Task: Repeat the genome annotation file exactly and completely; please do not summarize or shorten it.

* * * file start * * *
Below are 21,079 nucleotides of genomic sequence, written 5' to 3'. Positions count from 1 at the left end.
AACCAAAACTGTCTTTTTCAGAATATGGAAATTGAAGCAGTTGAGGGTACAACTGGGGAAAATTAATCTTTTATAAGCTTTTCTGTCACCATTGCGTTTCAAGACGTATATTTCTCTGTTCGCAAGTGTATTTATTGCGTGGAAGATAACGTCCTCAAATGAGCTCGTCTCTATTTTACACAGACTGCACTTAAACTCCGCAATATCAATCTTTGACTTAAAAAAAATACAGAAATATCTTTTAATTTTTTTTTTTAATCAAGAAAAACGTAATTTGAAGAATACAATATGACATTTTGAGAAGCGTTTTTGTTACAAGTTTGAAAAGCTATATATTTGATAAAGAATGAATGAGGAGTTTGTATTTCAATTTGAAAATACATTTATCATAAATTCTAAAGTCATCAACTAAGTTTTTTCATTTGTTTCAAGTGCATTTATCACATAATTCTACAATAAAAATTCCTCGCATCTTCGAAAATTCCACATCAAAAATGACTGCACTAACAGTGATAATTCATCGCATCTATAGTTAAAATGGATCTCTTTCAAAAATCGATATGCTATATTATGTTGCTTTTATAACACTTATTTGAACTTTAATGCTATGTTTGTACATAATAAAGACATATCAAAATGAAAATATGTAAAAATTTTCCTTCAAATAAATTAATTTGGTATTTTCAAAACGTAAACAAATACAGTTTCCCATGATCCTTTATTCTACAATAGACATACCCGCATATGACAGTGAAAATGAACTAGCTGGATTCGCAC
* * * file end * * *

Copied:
Below are 21,079 nucleotides of genomic sequence, written 5' to 3'. Positions count from 1 at the left end.
AACCAAAACTGTCTTTTTCAGAATATGGAAATTGAAGCAGTTGAGGGTACAACTGGGGAAAATTAATCTTTTATAAGCTTTTCTGTCACCATTGCGTTTCAAGACGTATATTTCTCTGTTCGCAAGTGTATTTATTGCGTGGAAGATAACGTCCTCAAATGAGCTCGTCTCTATTTTACACAGACTGCACTTAAACTCCGCAATATCAATCTTTGACTTAAAAAAAATACAGAAATATCTTTTAATTTTTTTTTTTAATCAAGAAAAACGTAATTTGAAGAATACAATATGACATTTTGAGAAGCGTTTTTGTTACAAGTTTGAAAAGCTATATATTTGATAAAGAATGAATGAGGAGTTTGTATTTCAATTTGAAAATACATTTATCATAAATTCTAAAGTCATCAACTAAGTTTTTTCATTTGTTTCAAGTGCATTTATCACATAATTCTACAATAAAAATTCCTCGCATCTTCGAAAATTCCACATCAAAAATGACTGCACTAACAGTGATAATTCATCGCATCTATAGTTAAAATGGATCTCTTTCAAAAATCGATATGCTATATTATGTTGCTTTTATAACACTTATTTGAACTTTAATGCTATGTTTGTACATAATAAAGACATATCAAAATGAAAATATGTAAAAATTTTCCTTCAAATAAATTAATTTGGTATTTTCAAAACGTAAACAAATACAGTTTCCCATGATCCTTTATTCTACAATAGACATACCCGCATATGACAGTGAAAATGAACTAGCTGGATTCGCAC